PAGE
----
Scientists Look To The Internet To Raise Research Funds

Feb 15, 2013
Originally published on February 15, 2013 8:39 am



Scientists have made an important discovery, and not really a scientific one. They've learned they can raise money for their research simply by going on the Internet and asking people for support. We heard yesterday how that worked for one researcher. Still, scientists have no idea why this approach is working or how much money they can raise this way. Here's NPR's Joe Palca with the next installment of his project Joe's Big Idea.

JOE PALCA, BYLINE: If there's one thing I've learned as a science correspondent, it's that when scientists are mystified by a phenomenon, they investigate.

ETHAN PEARLSTEIN: Have you ever given to a crowdfunding project before?

COLONY MERCHANT: No, this is my first time.

PALCA: Pharmacologist Ethan Perlstein is sitting across from Paolimi Merchant at Dewey's Flatiron, a not-so-upscale bar on Fifth Avenue in New York City. He's invited people for lunch here who contributed to his successful $25,000 fundraising campaign.

ETHAN PERLSTEIN: Had you been kind of looking to fund something like this or was it completely from left field, (unintelligible) sounds cool?

PAOLIMI MERCHANT: Yeah, it just sounded cool.

PALCA: Not terribly helpful. Pearlstein raised the money so he could continue his research on how drugs affect the brain. What supporter Mitchell Scott Lampert likes about Pearlstein's plans is that there are no guarantees about what he'll find.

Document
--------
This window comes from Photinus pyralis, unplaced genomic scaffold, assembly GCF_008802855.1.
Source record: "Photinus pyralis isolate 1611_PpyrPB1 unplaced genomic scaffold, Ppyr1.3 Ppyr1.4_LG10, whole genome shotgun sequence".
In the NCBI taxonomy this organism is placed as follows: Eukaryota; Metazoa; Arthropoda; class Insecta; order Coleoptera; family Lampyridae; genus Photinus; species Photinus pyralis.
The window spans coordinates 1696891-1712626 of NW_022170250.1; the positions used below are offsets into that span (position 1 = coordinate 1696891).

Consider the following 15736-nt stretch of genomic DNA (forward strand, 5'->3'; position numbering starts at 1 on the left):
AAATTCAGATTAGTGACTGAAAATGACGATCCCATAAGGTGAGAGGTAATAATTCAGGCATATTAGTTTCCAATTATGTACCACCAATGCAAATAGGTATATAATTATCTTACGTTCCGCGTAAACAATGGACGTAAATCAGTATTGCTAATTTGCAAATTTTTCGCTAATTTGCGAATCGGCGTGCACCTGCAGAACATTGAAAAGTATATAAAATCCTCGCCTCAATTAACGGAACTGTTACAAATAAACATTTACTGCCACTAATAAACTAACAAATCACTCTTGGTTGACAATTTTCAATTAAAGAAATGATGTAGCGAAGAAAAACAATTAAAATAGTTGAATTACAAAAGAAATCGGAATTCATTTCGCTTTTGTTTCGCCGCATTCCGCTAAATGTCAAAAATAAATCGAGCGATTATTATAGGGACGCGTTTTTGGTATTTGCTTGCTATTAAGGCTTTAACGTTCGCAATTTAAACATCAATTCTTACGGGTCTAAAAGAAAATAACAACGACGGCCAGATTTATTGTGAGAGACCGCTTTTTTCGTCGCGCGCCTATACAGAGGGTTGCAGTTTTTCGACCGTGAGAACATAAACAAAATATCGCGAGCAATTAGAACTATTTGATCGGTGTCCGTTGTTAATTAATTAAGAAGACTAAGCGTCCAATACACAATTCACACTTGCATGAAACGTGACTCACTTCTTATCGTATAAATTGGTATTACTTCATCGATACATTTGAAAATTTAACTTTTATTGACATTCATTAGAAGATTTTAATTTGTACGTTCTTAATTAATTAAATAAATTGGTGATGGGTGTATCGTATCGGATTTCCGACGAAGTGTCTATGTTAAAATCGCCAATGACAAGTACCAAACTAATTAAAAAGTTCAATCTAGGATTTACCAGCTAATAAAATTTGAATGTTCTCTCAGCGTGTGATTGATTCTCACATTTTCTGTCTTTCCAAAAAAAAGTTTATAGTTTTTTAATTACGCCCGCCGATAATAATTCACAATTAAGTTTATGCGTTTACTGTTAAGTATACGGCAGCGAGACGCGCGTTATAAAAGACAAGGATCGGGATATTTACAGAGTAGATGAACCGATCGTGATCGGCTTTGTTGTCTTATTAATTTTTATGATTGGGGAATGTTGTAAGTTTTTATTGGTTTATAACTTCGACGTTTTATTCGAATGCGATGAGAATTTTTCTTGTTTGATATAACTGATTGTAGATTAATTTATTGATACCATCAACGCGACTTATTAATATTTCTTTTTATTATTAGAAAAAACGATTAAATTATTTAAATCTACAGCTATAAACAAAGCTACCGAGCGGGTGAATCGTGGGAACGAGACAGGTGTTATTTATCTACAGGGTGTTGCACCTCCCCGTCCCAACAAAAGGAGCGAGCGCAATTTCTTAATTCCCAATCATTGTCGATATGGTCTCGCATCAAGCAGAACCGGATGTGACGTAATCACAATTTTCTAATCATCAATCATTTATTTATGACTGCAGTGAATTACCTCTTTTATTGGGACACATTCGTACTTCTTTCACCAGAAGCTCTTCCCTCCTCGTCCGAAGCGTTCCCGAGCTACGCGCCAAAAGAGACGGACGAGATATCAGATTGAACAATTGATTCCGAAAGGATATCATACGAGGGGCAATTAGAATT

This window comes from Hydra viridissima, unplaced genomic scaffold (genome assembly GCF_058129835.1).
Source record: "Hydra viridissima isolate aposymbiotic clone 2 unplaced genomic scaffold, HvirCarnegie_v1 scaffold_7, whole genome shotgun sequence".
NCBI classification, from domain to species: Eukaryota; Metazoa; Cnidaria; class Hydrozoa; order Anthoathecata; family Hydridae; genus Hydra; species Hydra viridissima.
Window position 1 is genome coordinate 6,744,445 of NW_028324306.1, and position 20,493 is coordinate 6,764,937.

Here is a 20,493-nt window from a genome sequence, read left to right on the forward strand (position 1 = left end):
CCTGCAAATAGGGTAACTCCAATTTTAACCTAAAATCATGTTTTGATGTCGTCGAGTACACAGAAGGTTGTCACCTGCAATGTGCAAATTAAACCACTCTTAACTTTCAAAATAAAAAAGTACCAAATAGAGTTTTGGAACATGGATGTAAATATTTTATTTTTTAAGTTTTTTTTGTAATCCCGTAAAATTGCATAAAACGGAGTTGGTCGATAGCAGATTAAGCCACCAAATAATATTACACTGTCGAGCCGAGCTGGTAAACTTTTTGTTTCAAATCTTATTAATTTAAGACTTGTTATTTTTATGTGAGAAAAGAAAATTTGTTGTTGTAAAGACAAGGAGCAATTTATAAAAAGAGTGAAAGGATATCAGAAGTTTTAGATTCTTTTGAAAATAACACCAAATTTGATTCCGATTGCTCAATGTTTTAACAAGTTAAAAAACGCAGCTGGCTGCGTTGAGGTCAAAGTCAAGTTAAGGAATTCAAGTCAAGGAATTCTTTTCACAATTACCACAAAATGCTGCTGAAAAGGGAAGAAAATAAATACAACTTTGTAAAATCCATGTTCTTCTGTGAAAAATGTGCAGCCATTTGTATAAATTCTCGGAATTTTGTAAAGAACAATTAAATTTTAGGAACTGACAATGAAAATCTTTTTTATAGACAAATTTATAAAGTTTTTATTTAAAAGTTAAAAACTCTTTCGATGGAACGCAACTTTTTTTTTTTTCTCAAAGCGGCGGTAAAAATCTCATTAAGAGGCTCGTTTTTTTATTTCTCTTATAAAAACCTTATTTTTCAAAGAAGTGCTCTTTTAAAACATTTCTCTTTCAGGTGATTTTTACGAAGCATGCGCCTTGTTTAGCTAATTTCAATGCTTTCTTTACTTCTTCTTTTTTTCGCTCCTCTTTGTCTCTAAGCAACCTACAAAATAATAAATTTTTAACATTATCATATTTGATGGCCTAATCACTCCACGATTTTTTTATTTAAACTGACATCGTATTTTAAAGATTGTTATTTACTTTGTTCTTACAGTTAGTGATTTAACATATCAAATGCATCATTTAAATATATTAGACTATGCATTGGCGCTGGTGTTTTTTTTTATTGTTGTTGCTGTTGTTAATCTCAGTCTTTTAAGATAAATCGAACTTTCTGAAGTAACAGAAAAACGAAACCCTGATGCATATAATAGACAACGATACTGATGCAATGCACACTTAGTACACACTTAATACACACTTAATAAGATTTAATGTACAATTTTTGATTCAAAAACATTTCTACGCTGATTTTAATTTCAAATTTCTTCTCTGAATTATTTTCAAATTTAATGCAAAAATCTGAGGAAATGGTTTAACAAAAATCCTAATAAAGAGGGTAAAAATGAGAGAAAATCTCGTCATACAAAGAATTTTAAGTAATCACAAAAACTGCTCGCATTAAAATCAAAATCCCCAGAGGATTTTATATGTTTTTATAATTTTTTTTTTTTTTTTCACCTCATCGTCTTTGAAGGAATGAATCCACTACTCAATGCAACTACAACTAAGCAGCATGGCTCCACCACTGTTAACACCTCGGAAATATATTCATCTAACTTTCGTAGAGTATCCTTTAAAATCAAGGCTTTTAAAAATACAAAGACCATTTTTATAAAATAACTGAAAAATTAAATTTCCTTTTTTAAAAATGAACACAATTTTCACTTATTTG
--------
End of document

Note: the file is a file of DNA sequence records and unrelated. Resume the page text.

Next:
MITCHELL SCOTT LAMPERT: I think the nice thing about discovery is that it's hard for it to go wrong, unless the folks working behind it are incompetent, which I doubt. They're going to discover something.

PALCA: So if Mitchell Scott Lampert is typical, selling science as a voyage of discovery will get people to donate. But is he typical? Who knows? There does seem to be a consensus that the first step in crowdfunding science is to make a video pitching your research. And it doesn't have to be a particularly slick video.




JESSICA RICHMAN: And I'm Jessica. I'm here to tell you about an exciting new project that we're working on, uBiome.

PALCA: Zach, Will and Jessica are Zachary Apte, William Ludington and Jessica Richman. uBiome is all about understanding the human microbiome, the collection of microbes in your body. Going in, Richman said she and her colleagues had no idea whether their pitch would be successful.

JESSICA: There's a lot of uncertainty. You sort of don't know if you're going to raise $10 or $1 million and you have to sort of be prepared, or keep your mind open for those any of those things to happen.

PALCA: Turns out they hit it big - one of the few to raise more than a quarter of a million bucks from their Internet campaign. And I think they were as surprised as anyone. It seems likely they caught a recent of wave of interest in what's living in our guts, and people get something when they contribute: a personalized readout of the bacteria in their own digestive tract. Richman says they chose to crowdfund their project rather than use traditional types of fundraising because they wanted to engage the public in the project.